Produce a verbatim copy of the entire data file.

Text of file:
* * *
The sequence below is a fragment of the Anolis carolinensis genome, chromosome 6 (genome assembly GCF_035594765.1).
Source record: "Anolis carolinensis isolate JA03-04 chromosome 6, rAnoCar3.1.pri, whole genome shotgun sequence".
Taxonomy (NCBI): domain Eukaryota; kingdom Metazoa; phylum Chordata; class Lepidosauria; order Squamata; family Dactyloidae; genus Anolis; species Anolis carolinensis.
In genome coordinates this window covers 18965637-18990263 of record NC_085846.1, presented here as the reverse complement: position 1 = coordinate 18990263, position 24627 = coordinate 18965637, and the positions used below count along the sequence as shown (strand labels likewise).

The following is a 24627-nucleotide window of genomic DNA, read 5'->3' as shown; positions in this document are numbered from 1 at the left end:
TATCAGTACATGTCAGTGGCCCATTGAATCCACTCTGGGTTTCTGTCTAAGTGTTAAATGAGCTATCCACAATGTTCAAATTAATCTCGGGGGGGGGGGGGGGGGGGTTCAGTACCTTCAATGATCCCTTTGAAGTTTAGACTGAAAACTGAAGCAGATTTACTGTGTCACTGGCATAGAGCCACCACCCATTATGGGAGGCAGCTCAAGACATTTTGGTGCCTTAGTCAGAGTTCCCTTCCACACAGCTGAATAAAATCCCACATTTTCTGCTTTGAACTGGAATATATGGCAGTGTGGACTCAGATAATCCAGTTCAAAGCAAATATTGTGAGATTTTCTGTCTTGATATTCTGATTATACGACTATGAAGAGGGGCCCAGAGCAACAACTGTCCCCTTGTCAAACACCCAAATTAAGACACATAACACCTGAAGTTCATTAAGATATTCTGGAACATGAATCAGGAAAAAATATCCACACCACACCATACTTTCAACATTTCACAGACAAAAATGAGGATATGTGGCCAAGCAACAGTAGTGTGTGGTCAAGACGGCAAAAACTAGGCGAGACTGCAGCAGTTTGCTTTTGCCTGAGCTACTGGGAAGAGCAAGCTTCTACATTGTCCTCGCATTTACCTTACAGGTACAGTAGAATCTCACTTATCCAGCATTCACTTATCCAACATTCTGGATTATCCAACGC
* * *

The sequence below is a fragment of the Anolis carolinensis genome, chromosome 6 (genome assembly GCF_035594765.1).
Source record: "Anolis carolinensis isolate JA03-04 chromosome 6, rAnoCar3.1.pri, whole genome shotgun sequence".
Taxonomy (NCBI): domain Eukaryota; kingdom Metazoa; phylum Chordata; class Lepidosauria; order Squamata; family Dactyloidae; genus Anolis; species Anolis carolinensis.
In genome coordinates this window covers 18965637-18990263 of record NC_085846.1, presented here as the reverse complement: position 1 = coordinate 18990263, position 24627 = coordinate 18965637, and the positions used below count along the sequence as shown (strand labels likewise).

The following is a 24627-nucleotide window of genomic DNA, read 5'->3' as shown; positions in this document are numbered from 1 at the left end:
TATCAGTACATGTCAGTGGCCCATTGAATCCACTCTGGGTTTCTGTCTAAGTGTTAAATGAGCTATCCACAATGTTCAAATTAATCTCGGGGGGGGGGGGGGGGGGGTTCAGTACCTTCAATGATCCCTTTGAAGTTTAGACTGAAAACTGAAGCAGATTTACTGTGTCACTGGCATAGAGCCACCACCCATTATGGGAGGCAGCTCAAGACATTTTGGTGCCTTAGTCAGAGTTCCCTTCCACACAGCTGAATAAAATCCCACATTTTCTGCTTTGAACTGGAATATATGGCAGTGTGGACTCAGATAATCCAGTTCAAAGCAAATATTGTGAGATTTTCTGTCTTGATATTCTGATTATACGACTATGAAGAGGGGCCCAGAGCAACAACTGTCCCCTTGTCAAACACCCAAATTAAGACACATAACACCTGAAGTTCATTAAGATATTCTGGAACATGAATCAGGAAAAAATATCCACACCACACCATACTTTCAACATTTCACAGACAAAAATGAGGATATGTGGCCAAGCAACAGTAGTGTGTGGTCAAGACGGCAAAAACTAGGCGAGACTGCAGCAGTTTGCTTTTGCCTGAGCTACTGGGAAGAGCAAGCTTCTACATTGTCCTCGCATTTACCTTACAGGTACAGTAGAATCTCACTTATCCAGCATTCACTTATCCAACATTCTGGATTATCCAACGC